Published August 9, 2017
Choosing an area of study for a college degree is a major decision, one that can be difficult for many teens. How do you know if a degree in engineering is a good fit, for example, if you have never tried it?
Fortunately, for a group of local high school students that decision may have just gotten easier. As part of the 2017 UB/National Grid Leadership Camp, 60 rising high school sophomores and juniors spent four days at the University at Buffalo learning about careers in STEM, experiencing campus life, and working together on an engineering design project.
Ken Kujawa, Regional Manager at National Grid, spoke to the camp participants about the increasing need for engineering talent at National Grid and throughout the Western New York region.
“We want to stimulate your minds this week,” he said. “You may not end up working for National Grid, but we want your brain power here in Western New York.”
Since the camp’s inception four years ago, the theme has rotated from air to land to sea. This year’s challenge, focusing on the air theme, was to build an environmental drone and an obstacle course that could be used to conduct testing in safety, recovery and disaster scenarios.
To accomplish their task, the students were divided into four teams of 15 students each. Each team consisted of three groups that focused on different aspects of the project: drone construction, flight/software, and obstacle course.
Brian Smith, Founder and Executive Director of EduSerc, developed the concept for this year’s project and provided guidance to the students throughout the duration of the camp. Smith stressed the importance of working in teams, saying that true engineering often involves bringing together different thought processes to find a solution to a problem.
“I hope they learn how to communicate with each other, listen to each other’s ideas, and use critical thinking skills to build a solution,” said Smith, who has a background in electrical engineering and 24 years’ experience in robotics. “I hope they get a better idea through this experience of what they want to do in the future.”
Camp participants are students with an aptitude in math and science who are nominated to take part in the program by a school representative. SEAS especially encourages nominations of students from groups that are underrepresented in STEM professions.
Throughout the week, the students used skills in electronics, robotics, mechanics and construction to complete their projects. On the last day of the camp, the students tested their drones in the obstacle courses they had constructed.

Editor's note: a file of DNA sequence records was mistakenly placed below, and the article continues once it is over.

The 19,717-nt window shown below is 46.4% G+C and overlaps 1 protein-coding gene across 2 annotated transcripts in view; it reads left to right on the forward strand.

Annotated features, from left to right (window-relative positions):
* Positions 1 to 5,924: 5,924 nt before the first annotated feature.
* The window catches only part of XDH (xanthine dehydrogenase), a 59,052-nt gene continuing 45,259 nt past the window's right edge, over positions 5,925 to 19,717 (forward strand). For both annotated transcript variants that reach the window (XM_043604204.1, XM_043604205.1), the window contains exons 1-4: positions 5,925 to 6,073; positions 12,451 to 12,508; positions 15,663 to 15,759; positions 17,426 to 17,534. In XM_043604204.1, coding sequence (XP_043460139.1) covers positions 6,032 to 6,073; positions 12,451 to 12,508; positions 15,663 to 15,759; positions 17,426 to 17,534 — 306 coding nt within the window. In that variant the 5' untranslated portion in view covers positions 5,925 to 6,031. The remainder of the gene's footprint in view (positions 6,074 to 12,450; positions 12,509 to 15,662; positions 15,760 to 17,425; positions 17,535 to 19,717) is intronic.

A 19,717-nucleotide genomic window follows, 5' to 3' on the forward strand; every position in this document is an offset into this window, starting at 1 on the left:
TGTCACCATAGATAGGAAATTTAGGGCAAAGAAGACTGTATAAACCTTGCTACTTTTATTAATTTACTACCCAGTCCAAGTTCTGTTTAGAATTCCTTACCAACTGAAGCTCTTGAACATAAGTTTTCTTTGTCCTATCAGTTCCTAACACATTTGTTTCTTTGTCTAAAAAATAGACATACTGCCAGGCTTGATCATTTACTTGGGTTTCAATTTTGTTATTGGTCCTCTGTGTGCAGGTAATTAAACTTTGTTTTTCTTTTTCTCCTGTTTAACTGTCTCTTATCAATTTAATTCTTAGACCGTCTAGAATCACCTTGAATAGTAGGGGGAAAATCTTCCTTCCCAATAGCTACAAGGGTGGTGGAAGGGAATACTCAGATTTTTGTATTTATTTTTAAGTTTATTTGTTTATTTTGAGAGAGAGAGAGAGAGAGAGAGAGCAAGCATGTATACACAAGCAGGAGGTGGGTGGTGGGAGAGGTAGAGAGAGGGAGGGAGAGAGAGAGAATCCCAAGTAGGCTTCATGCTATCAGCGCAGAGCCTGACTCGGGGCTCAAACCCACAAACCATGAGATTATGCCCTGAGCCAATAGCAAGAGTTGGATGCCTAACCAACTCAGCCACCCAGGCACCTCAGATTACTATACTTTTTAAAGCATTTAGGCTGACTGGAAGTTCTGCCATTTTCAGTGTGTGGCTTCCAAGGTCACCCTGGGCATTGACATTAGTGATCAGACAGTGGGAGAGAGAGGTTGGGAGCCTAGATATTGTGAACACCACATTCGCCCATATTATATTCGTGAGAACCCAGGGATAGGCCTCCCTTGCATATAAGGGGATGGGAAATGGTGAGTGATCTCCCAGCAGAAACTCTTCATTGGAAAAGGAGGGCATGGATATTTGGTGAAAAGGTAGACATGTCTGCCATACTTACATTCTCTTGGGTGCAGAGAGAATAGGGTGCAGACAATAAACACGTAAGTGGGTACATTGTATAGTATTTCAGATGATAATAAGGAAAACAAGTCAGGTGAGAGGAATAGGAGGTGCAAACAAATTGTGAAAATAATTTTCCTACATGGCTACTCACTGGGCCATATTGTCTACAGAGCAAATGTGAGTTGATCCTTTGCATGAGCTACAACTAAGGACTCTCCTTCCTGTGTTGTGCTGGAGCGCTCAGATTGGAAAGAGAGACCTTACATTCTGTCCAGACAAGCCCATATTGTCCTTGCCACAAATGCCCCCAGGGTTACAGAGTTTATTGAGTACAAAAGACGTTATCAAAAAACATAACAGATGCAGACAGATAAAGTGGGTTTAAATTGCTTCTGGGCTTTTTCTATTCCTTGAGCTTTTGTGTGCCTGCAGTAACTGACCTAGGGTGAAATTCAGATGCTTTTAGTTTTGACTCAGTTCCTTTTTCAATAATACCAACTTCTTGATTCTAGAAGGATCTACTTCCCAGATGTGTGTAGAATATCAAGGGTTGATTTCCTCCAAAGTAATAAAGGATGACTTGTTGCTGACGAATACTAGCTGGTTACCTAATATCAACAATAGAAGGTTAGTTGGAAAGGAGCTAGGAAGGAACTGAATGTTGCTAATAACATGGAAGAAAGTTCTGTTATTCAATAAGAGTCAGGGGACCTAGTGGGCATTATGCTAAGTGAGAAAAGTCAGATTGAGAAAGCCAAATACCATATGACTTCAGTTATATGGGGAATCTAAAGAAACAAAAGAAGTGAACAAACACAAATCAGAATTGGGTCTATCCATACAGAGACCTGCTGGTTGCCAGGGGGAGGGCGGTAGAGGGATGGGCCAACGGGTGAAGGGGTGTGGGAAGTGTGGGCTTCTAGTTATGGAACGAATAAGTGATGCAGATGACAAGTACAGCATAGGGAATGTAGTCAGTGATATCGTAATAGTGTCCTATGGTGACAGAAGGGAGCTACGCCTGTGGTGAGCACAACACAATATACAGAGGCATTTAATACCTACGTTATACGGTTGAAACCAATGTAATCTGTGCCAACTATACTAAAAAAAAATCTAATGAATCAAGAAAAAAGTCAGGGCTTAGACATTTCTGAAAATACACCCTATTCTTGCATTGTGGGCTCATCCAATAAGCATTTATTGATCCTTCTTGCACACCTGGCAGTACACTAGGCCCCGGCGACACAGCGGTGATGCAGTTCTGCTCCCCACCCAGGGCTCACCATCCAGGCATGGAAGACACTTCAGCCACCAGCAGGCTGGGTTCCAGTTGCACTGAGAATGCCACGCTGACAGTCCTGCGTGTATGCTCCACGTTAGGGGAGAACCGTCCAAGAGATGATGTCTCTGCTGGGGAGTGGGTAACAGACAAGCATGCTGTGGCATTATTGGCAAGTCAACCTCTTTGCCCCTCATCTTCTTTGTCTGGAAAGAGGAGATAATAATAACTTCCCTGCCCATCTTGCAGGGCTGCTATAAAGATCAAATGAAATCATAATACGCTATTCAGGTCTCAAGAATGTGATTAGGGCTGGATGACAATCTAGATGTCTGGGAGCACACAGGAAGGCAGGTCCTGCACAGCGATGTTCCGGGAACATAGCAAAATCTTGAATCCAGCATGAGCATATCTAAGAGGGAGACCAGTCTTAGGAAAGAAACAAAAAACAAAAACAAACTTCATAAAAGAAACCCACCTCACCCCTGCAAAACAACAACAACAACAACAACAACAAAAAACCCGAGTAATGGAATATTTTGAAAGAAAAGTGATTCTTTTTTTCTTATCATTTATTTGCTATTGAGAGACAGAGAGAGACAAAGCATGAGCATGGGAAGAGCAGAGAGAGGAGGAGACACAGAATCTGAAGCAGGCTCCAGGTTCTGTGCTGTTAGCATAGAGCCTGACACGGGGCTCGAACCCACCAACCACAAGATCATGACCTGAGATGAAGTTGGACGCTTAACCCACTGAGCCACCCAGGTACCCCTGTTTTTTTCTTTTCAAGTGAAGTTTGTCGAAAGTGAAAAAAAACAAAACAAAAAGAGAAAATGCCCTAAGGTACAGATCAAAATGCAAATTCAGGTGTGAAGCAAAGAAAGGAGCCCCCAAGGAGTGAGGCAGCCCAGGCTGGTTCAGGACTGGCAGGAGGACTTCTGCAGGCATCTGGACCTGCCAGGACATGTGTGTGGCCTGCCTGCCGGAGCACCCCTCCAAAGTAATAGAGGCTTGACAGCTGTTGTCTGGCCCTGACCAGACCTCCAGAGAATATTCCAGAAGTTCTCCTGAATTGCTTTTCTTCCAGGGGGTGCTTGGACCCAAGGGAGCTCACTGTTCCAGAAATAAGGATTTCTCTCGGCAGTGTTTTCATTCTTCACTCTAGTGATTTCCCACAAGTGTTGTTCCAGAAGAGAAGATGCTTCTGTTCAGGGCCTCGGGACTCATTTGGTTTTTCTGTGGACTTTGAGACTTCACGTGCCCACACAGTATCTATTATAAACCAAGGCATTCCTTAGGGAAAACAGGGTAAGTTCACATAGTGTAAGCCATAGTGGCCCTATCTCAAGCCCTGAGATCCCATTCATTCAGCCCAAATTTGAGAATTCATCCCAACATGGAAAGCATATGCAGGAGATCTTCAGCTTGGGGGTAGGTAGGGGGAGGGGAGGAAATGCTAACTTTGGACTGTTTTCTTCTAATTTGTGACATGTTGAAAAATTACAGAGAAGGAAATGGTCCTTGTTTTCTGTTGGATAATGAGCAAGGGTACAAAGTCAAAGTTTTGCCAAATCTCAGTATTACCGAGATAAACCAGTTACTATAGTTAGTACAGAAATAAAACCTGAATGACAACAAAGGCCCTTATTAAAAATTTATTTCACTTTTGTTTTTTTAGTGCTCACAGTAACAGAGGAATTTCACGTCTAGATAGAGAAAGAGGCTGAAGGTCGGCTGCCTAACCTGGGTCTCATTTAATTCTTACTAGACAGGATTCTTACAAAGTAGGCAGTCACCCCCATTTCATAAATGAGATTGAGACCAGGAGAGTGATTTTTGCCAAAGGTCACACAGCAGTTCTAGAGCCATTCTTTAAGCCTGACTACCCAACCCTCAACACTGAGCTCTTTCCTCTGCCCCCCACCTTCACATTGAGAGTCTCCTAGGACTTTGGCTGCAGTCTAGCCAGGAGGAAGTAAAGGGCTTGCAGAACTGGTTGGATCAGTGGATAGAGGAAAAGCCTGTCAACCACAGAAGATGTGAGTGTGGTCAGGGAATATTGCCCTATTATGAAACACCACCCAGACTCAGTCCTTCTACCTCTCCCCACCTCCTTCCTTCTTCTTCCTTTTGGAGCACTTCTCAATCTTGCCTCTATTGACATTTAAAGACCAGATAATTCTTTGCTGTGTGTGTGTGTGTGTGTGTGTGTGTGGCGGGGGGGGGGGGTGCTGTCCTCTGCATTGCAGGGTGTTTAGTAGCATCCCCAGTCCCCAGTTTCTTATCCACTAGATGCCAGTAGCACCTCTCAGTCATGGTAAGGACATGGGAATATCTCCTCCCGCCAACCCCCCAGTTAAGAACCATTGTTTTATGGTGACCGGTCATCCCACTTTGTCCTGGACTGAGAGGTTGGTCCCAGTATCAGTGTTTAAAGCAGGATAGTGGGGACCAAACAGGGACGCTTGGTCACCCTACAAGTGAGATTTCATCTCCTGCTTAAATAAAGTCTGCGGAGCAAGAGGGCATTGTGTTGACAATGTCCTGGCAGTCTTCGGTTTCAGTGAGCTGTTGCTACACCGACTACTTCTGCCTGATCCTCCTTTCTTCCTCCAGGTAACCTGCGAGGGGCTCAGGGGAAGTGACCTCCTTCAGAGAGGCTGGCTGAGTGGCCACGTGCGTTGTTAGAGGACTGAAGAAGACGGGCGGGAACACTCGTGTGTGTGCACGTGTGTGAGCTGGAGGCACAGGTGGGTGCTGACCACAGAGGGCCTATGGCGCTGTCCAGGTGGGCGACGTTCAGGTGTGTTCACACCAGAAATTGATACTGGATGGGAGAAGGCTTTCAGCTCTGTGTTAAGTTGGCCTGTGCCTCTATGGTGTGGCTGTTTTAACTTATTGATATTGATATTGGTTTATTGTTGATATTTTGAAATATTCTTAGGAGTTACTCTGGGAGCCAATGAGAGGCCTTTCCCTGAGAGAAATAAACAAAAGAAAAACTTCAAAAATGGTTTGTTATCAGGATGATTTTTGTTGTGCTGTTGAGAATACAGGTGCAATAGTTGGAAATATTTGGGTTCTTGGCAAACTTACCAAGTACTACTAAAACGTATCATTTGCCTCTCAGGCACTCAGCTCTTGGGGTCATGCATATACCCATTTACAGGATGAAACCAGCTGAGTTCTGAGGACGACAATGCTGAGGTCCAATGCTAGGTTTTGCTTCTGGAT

Several students in the School of Engineering and Applied Sciences volunteer with the camp each year. Jenna Le, mechanical engineering sophomore and first time camp volunteer, said she really enjoyed the experience.
“I love working with the students. They are extremely smart,” said Le. “It’s cool seeing the engineering in action and seeing the different ideas come together.”
Ken Kujawa, regional manager at National Grid, welcomes campers as the UB/National Grid Leadership Camp gets underway. Photo: Sarah D'Iorio
Liam Christie, an undergraduate electrical engineering student, gives an overview of research in the Sensors & MicroActuators Learning Lab, where he works as an undergraduate researcher. Photo: Sarah D'Iorio
Brian Smith of EduSerc, a Maryland-based nonprofit, addresses students on Monday inside Davis Hall. Photo: Sarah D'Iorio
About 60 students from Buffalo area high schools spent four days at UB learning about careers in the STEM fields and experiencing campus life. Photo: Sarah D'Iorio
Students work in a team to construct their drone. Each student team consists of a drone construction group, a flight/software group and an obstacle course group. Photo: Holly Acito
Students also took field trips, including an excursion to National Grid's facility on Dewey Avenue in Buffalo, where they learned about the bucket ladder.
Students try on some gear during a field trip to National Grid's facility on Dewey Avenue in Buffalo.
Brian Smith of EduSerc, a Maryland-based nonprofit, shows camp attendees the finer points of drone technology. Photo: Christina Escobar
This obstacle course, near Greiner Hall, isn’t for the students. It’s for the drones. Photo: Christina Escobar
Campers make their way out to the obstacle course to test their drones and their flying skills. Photo: Holly Acito
Published August 8, 2017